How Terrorism Ends: Understanding the Decline and Demise of Terrorist Campaigns

By Audrey Kurth Cronin | Go to book overview
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CHAPTER TWO
Negotiations
TRANSITION TOWARD A LEGITIMATE POLITICAL PROCESS

If the implication of his remarks is that we should sit down
and talk with Mr Adams and the Provisional IRA, I can say
only that that would turn my stomach and those of most hon.
Members; we will not do it. I will not talk to people who
murder indiscriminately.

—British prime minister John Major, in reply to a question
from MP Dennis Skinner, November 1, 19931

DEMOCRACIES DO NOT NEGOTIATE with terrorists. At least that is what many officials claim. The idea of negotiating with groups that deliberately kill civilians to advance their political goals is repulsive to most people. Who could blame them for such a view? Showing firmness in the aftermath of terrorist attacks, refusing to talk to the perpetrators or consider their demands, could contribute to the future safety of other potential victims, by removing incentives for future attacks and demonstrating that terrorism “does not pay.”2 It also avoids granting recognition to a group that uses terrorism, satisfying a righteous impulse to reject and condemn such tactics. Holding the line against terrorism makes a great deal of sense, especially because talks with terrorists are risky and often unsuccessful.3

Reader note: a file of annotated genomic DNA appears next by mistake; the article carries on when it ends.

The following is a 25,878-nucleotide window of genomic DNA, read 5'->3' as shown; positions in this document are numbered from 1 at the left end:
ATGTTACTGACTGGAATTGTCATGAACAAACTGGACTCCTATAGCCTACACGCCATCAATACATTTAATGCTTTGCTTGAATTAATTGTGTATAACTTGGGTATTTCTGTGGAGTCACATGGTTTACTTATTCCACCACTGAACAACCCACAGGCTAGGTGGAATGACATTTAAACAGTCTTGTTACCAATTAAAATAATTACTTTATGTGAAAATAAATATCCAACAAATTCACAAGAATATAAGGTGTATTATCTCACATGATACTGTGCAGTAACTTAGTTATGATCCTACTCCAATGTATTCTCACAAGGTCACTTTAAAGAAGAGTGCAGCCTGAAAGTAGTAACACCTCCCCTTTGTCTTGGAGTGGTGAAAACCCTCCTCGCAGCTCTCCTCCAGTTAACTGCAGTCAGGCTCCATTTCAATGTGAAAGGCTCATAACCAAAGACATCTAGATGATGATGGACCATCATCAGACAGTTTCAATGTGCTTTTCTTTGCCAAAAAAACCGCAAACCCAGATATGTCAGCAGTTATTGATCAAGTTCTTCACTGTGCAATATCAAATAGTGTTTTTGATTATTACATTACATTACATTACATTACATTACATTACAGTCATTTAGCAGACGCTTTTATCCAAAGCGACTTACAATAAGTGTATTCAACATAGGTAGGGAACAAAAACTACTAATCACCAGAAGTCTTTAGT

In fact, however, democracies do negotiate with terrorists: virtually all democratic governments facing terrorist campaigns have been forced to negotiate at some point, and many have even made concessions, although of course there are differences in degree.4 As distasteful as they are, talks of one form or another have been common. But do negotiations actually end terrorist campaigns? In answering this question, an overview of recent efforts reveals that idealistic platitudes are as misguided as righteous exhortations about the evils of terrorism. The data are surprising. After groups survive past the five- or six-year mark, for example, it is not at all clear that refusing to “talk to terrorists” shortens their campaigns any more than entering into negotiations prolongs them. On the other hand, negotiations can facilitate a process of decline but have rarely been the single factor driving an outcome. While existing academic research demonstrates that civil wars that include terrorist tactics are the most difficult

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